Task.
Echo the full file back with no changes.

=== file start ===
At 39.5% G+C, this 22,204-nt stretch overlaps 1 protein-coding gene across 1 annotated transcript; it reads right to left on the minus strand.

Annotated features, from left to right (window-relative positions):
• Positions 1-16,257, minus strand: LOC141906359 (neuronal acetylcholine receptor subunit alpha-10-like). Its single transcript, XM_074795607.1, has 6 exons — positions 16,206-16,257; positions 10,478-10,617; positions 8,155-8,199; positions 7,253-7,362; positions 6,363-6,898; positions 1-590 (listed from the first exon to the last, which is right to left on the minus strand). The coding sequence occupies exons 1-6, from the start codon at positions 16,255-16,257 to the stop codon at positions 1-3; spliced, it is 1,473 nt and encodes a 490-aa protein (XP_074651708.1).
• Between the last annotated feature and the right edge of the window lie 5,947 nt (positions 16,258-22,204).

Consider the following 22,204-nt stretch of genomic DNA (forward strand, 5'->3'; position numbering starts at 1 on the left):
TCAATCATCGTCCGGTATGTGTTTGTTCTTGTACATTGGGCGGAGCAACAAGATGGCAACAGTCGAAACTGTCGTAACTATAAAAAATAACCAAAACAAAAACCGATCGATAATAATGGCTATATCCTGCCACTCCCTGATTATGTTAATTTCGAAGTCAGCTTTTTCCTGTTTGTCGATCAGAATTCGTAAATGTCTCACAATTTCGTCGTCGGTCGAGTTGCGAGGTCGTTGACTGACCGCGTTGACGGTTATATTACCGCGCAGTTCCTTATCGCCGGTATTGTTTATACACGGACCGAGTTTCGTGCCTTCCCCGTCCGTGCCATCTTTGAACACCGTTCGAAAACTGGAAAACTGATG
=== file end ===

At 39.5% G+C, this 22,204-nt stretch overlaps 1 protein-coding gene across 1 annotated transcript; it reads right to left on the minus strand.

Annotated features, from left to right (window-relative positions):
• Positions 1-16,257, minus strand: LOC141906359 (neuronal acetylcholine receptor subunit alpha-10-like). Its single transcript, XM_074795607.1, has 6 exons — positions 16,206-16,257; positions 10,478-10,617; positions 8,155-8,199; positions 7,253-7,362; positions 6,363-6,898; positions 1-590 (listed from the first exon to the last, which is right to left on the minus strand). The coding sequence occupies exons 1-6, from the start codon at positions 16,255-16,257 to the stop codon at positions 1-3; spliced, it is 1,473 nt and encodes a 490-aa protein (XP_074651708.1).
• Between the last annotated feature and the right edge of the window lie 5,947 nt (positions 16,258-22,204).

Consider the following 22,204-nt stretch of genomic DNA (forward strand, 5'->3'; position numbering starts at 1 on the left):
TCAATCATCGTCCGGTATGTGTTTGTTCTTGTACATTGGGCGGAGCAACAAGATGGCAACAGTCGAAACTGTCGTAACTATAAAAAATAACCAAAACAAAAACCGATCGATAATAATGGCTATATCCTGCCACTCCCTGATTATGTTAATTTCGAAGTCAGCTTTTTCCTGTTTGTCGATCAGAATTCGTAAATGTCTCACAATTTCGTCGTCGGTCGAGTTGCGAGGTCGTTGACTGACCGCGTTGACGGTTATATTACCGCGCAGTTCCTTATCGCCGGTATTGTTTATACACGGACCGAGTTTCGTGCCTTCCCCGTCCGTGCCATCTTTGAACACCGTTCGAAAACTGGAAAACTGATG